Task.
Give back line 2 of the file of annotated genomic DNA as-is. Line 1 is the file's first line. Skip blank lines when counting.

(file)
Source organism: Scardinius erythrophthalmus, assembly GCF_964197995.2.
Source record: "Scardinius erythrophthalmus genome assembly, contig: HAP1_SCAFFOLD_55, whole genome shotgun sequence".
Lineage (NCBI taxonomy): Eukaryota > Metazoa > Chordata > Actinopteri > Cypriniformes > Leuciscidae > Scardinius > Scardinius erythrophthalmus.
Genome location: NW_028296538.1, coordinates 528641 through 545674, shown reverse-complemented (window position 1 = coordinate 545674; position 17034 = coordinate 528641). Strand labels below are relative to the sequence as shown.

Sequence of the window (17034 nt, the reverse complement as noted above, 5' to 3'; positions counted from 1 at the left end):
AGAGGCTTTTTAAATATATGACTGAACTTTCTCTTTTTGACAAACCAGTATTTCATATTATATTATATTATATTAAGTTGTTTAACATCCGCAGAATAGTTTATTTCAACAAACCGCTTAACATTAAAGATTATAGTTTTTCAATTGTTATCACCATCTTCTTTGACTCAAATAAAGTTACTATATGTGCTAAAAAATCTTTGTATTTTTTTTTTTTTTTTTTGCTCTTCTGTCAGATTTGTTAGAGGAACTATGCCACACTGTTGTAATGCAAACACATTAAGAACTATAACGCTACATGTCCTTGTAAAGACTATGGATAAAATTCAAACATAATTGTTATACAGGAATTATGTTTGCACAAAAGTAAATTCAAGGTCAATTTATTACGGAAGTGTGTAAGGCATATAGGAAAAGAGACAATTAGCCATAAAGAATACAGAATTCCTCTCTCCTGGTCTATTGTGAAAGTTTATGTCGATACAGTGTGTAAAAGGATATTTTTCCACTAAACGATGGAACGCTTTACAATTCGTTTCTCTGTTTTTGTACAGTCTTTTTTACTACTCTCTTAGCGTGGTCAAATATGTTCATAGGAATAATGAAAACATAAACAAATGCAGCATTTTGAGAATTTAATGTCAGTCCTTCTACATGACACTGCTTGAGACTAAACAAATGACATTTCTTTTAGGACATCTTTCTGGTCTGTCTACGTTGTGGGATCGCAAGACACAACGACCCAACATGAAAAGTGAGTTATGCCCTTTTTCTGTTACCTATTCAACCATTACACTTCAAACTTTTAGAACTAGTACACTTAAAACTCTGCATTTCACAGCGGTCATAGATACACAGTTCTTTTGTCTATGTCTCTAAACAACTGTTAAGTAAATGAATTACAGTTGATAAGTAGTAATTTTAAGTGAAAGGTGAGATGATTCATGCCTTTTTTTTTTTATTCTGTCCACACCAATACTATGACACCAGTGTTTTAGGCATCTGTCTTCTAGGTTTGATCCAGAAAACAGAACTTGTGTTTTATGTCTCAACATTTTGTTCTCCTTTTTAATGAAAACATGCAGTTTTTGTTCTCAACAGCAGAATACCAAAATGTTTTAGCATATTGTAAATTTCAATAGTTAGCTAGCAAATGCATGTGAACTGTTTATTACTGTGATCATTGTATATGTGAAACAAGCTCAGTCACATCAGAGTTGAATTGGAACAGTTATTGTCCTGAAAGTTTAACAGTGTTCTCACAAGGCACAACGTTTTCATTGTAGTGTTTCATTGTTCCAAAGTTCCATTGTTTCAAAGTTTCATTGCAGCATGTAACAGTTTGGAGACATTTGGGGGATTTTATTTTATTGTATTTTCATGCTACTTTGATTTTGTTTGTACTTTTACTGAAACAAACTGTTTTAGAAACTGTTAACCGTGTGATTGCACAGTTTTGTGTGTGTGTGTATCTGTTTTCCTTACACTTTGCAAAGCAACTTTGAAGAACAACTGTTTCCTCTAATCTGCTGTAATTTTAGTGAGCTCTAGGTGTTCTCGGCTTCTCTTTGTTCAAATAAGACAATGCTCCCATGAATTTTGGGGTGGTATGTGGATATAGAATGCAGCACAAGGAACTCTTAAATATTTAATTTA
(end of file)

Source record: "Scardinius erythrophthalmus genome assembly, contig: HAP1_SCAFFOLD_55, whole genome shotgun sequence".